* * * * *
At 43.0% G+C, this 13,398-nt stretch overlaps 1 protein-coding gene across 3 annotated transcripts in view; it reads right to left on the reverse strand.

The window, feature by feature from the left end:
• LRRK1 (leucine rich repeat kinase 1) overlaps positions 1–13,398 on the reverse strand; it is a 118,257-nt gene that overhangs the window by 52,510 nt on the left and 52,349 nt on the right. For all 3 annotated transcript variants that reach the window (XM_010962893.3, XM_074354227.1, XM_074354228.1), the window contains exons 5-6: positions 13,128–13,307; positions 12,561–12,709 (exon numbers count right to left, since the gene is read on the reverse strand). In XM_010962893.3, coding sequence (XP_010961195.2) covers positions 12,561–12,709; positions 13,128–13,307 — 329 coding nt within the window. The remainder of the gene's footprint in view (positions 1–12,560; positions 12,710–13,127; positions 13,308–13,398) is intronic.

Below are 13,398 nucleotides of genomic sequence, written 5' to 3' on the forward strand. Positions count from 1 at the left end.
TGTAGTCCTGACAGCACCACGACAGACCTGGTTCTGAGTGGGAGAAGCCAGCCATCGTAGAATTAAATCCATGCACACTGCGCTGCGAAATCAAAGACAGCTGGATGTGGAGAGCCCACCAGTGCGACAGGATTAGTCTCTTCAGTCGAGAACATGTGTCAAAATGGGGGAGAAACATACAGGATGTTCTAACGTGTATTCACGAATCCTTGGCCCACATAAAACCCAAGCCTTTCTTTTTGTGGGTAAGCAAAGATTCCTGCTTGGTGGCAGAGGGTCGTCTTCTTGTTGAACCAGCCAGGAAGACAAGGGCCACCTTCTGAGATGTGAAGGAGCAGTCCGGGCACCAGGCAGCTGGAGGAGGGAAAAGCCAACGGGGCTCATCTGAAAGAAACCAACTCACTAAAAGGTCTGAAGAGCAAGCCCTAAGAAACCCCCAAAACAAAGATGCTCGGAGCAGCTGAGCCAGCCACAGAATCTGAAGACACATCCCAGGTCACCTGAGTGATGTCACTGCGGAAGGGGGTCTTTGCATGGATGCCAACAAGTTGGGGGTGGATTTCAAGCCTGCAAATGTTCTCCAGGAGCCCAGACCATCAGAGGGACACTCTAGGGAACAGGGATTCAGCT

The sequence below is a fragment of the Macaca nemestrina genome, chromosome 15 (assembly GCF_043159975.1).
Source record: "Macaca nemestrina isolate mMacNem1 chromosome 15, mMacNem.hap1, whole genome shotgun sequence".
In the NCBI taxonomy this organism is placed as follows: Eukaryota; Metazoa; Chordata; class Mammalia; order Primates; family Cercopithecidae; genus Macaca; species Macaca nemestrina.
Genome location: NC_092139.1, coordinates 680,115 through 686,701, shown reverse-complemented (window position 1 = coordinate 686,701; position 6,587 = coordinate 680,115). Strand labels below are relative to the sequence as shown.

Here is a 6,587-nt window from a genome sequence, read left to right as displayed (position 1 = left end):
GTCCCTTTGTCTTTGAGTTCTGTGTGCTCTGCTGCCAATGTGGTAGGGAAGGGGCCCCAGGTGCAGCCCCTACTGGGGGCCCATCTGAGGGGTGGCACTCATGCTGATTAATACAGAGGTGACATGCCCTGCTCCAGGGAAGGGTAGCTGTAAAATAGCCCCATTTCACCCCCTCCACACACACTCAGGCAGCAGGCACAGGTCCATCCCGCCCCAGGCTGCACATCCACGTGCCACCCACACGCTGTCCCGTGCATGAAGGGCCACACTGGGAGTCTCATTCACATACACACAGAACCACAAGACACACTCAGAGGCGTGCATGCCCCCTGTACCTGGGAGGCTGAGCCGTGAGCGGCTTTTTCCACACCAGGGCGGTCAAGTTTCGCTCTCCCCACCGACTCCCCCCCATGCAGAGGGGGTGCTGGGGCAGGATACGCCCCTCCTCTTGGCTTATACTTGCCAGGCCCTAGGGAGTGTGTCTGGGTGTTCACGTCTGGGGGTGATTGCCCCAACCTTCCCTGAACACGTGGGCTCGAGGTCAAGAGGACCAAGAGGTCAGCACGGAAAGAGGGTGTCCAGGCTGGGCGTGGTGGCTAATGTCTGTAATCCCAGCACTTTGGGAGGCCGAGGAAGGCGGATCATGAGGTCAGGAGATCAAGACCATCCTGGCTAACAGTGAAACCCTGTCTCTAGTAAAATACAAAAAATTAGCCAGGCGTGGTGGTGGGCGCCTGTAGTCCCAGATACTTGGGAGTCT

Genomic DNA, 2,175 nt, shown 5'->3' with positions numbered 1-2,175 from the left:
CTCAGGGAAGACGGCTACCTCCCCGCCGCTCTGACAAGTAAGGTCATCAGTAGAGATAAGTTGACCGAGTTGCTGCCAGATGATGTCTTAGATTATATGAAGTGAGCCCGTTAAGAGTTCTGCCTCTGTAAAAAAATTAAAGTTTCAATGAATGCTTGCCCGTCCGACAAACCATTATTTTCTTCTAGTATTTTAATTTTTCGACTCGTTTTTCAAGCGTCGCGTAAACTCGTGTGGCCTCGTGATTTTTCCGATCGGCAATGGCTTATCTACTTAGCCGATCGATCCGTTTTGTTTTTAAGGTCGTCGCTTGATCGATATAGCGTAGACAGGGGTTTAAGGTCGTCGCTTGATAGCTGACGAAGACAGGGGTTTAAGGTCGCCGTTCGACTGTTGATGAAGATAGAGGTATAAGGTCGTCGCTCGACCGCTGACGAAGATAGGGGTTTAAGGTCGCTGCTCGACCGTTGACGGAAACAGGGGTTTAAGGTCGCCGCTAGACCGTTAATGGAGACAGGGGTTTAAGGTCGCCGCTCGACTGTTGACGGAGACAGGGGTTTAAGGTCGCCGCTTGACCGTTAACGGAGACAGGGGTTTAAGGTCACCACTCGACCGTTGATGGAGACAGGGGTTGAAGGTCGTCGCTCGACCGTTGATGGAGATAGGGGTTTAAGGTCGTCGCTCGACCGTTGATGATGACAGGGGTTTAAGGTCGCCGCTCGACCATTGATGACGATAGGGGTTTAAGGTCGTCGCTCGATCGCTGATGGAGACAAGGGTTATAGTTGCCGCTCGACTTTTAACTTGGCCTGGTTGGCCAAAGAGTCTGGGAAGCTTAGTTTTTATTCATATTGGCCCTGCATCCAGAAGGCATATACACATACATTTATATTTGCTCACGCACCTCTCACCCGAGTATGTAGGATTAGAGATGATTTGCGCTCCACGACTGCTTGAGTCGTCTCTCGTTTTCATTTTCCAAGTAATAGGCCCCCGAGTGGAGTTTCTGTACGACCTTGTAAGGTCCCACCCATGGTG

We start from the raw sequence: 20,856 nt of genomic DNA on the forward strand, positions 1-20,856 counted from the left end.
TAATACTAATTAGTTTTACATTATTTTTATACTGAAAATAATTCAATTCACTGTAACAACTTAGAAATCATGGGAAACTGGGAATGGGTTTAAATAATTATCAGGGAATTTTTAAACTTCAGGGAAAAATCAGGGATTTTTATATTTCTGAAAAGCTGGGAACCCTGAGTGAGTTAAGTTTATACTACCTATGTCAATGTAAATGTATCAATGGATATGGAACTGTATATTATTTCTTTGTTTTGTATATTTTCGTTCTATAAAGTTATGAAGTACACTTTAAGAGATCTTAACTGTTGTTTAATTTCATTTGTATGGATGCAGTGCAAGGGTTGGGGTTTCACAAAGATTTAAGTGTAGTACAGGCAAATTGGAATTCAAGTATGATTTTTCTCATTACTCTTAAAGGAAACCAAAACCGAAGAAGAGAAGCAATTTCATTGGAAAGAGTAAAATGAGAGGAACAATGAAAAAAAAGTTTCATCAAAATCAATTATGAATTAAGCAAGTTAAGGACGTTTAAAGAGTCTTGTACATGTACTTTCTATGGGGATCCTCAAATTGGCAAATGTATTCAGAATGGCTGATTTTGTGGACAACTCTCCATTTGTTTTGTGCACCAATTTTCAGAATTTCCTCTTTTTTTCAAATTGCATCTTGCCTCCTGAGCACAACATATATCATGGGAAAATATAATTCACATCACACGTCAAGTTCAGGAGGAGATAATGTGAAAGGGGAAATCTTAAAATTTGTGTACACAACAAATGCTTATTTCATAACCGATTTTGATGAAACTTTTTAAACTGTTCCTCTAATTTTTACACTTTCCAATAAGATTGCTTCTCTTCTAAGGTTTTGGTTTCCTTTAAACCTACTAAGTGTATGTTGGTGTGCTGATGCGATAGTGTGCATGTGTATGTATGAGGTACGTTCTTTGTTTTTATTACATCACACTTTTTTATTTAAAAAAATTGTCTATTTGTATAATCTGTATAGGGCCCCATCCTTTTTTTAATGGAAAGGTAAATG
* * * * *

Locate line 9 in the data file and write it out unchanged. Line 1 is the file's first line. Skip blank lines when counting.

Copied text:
Genome location: NC_092139.1, coordinates 680,115 through 686,701, shown reverse-complemented (window position 1 = coordinate 686,701; position 6,587 = coordinate 680,115). Strand labels below are relative to the sequence as shown.